By Dr. Eli Prenzlau
People might wonder what diabetes has to do with dental issues, but it’s really quite simple: If you are a person with diabetes, high blood sugar can affect your entire body — including your teeth and gums. In both types of diabetes, type 1 or type two, managing the sugar levels is the key to controlling related dental issues. If you have diabetes, you’re at a higher risk of experiencing oral health problems, such as gum disease, dry mouth, cavities and thrush. This risk is due to changes in blood glucose levels, medications taken for diabetes, and the overall response to infection associated with diabetes. Therefore, you should make sure that you see your dentist on a regular basis to rule out any complications.
Gingivitis—inflammation of the gums—occurs more often, and may worsen in people with diabetes. Researchers are even suggesting that gum disease may make it harder for people with diabetes to control their blood glucose levels. A person with diabetes is highly prone to develop gum disease and swollen tender gums that easily bleed.
People with diabetes are more prone to gum disease because their bodies don’t respond to infection the same way as non-diabetics. Swelling is greater, and damage to the gums and jaw bone is increased. Plaque can harden under your gum line into a substance known as tartar (dental calculus). This needs to be removed on a consistent basis (with thorough brushing twice daily and flossing once a day). If it is left to build up around the gum line, the resulting irritation at the earlier stages is known as gingivitis. If the tartar continues to build up and remains untreated, it will lead to a more serious and advanced gum condition, known as periodontitis, ultimately destroying the soft tissue and bone that supports the teeth. Eventually, periodontitis can cause the gums and jawbone to pull away from the teeth, leading to loosening teeth, which may even fall out.
Periodontitis tends to be more severe among people who have diabetes because diabetes lowers the ability to resist infection and slows healing. An infection such as periodontitis may also cause your blood sugar level to rise, which in turn makes your diabetes more difficult to control. Preventing and treating periodontitis with regular dental cleanings can help improve blood sugar control.
Dry Mouth and Cavities
Many people with diabetes experience a condition involving a lack of saliva, known as “dry mouth”, or xerostomia. This may be due to the diabetes itself, as well as to the medications that people with diabetes take. In addition to being uncomfortable, dry mouth can cause bad breath, sore tongue or throat, and difficulty chewing, speaking or swallowing.
Sufficient amounts of saliva are needed in order to keep the mouth moist and bathe the teeth. Without this, you could be at risk of tooth decay, gum disease and thrush.
If you have diabetes, this condition can cause cavities to form even under fillings you already have. Good oral hygiene is a must! Your dentist may also recommend a fluoride rinse to help strengthen your teeth and prevent cavities that dry mouth can cause.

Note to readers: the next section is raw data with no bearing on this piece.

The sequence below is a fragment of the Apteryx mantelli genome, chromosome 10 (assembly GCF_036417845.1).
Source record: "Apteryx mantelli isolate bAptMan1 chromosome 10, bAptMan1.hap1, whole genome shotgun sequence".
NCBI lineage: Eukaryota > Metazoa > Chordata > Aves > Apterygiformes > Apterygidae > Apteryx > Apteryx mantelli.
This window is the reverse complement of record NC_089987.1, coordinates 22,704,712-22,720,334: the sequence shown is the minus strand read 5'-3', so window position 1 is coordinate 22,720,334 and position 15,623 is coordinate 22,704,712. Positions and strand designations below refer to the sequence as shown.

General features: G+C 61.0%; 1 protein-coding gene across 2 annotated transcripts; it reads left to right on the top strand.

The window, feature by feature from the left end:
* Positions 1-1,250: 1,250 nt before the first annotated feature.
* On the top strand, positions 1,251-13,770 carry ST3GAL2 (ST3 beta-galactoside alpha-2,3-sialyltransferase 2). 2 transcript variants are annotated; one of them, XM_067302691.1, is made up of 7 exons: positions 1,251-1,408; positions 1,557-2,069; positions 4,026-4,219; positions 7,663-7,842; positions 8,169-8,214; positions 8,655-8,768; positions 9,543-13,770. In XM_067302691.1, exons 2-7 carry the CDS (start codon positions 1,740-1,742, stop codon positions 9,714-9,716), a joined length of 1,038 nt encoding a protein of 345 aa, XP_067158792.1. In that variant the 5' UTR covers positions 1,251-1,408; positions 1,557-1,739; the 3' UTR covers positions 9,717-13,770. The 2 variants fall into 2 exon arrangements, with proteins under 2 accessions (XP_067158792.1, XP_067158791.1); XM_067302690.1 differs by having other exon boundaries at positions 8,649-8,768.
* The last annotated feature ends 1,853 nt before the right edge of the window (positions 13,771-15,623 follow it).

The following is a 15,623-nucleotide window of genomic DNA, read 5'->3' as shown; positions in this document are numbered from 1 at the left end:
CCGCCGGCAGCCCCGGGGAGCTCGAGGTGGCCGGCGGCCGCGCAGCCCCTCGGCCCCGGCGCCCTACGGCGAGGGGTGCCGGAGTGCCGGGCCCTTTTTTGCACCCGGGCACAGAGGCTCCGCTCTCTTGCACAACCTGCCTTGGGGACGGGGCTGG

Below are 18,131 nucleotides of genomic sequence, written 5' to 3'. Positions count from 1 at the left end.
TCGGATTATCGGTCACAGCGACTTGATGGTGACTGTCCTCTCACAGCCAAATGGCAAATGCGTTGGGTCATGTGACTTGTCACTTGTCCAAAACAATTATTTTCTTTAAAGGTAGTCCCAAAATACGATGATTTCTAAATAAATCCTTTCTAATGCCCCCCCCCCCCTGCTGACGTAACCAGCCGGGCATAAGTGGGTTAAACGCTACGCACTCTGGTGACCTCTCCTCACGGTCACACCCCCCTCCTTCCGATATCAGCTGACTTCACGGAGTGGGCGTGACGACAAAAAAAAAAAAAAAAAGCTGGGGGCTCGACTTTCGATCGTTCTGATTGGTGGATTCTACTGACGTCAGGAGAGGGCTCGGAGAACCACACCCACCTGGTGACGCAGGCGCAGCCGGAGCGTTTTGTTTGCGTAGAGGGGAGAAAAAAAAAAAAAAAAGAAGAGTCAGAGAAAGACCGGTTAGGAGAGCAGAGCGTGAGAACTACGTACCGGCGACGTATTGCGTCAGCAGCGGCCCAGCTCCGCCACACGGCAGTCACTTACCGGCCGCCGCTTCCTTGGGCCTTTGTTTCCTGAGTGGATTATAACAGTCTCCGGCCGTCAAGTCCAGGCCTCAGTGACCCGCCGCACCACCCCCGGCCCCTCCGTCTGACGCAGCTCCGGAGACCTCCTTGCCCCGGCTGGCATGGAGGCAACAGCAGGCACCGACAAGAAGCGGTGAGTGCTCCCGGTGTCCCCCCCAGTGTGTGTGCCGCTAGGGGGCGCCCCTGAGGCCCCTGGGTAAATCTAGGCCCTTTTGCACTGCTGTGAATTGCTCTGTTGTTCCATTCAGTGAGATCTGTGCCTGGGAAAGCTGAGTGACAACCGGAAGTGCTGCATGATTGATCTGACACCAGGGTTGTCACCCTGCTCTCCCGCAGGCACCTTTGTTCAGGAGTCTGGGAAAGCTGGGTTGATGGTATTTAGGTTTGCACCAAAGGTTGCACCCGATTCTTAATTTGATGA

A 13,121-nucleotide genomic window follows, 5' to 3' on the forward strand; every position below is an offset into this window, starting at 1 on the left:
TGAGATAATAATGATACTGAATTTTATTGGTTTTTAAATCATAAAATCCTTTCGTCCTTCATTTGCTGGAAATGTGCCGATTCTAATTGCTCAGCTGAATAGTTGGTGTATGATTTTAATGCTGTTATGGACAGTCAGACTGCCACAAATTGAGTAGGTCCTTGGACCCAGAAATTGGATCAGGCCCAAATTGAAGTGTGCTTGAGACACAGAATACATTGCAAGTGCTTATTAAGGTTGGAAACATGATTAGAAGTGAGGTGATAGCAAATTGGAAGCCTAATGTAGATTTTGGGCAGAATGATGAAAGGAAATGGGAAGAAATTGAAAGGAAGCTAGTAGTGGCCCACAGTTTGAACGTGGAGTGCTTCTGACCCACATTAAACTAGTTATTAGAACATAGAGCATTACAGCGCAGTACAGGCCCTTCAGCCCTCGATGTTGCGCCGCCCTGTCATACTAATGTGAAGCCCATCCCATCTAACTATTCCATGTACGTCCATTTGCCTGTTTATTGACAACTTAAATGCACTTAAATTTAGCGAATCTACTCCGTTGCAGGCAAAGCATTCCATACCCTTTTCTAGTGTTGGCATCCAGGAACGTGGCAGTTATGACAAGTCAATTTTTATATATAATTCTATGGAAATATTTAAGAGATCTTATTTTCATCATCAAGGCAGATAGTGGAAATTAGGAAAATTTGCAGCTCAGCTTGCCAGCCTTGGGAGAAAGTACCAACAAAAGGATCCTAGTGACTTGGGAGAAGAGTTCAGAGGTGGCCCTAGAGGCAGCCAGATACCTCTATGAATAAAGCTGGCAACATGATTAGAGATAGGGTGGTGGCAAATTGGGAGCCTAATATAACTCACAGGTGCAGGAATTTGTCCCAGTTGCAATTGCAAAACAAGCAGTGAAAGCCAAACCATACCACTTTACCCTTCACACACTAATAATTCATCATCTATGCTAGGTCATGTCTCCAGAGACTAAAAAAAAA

People with diabetes are at greater risk of getting thrush, a type of fungal infection, caused by the yeast Candida albicans. What does thrush look like? It appears as white or red patches on your tongue and the insides of your cheek. It can be painful and may cause a burning sensation. Antifungal medications can help alleviate thrush, and your dentist can recommend one, depending on the severity of the condition. Practicing good oral hygiene can help you avoid thrush.
In conclusion, diabetes can affect your mouth in different ways. Following these simple rules will keep your mouth healthy and infection free:
Commit to good management of blood glucose levels, monitoring them regularly, with the goal of keeping them within your target levels.
Brush your teeth twice a day (morning and night, and after snacks and meals, when possible) with fluoride toothpaste. Use a soft-bristled toothbrush and be careful to avoid harsh brushing, or irritating the gums. An electric toothbrush also works well. Remember to replace your toothbrush frequently.
Use floss or other interdental cleaners once a day. This helps to clean the gum line. If it’s difficult to get between the teeth, used a waxed variety, or even floss holders to help with gripping the floss.
Watch out for the signs mentioned above: loose teeth, redness, swelling and bleeding gums, dry mouth, or mouth pain. Make sure to mention these to your dentist at your next appointment.
Avoid smoking, because it can increase the risk of serious diabetes complications, including gum disease and eventually, the loss of teeth.
See your dentist regularly! Schedule appointments for checkups, cleanings and x-rays. Make sure to tell him about your diabetes at each visit and mention which medications you are taking.
Managing diabetes needs to be a serious and life-long commitment. Proper dental care is part of this. If you are diligent about caring for your teeth, hopefully you will continue to experience healthy teeth and gums for the rest of your life!
Dr. Prenzlau’s Oral Health Center in Jerusalem offers the full range of dental and oral health treatments, including oral rehabilitation, implants and esthetic dentistry. They are located on Rechov Azza 26 in Jerusalem and can be contacted at 02-566-0669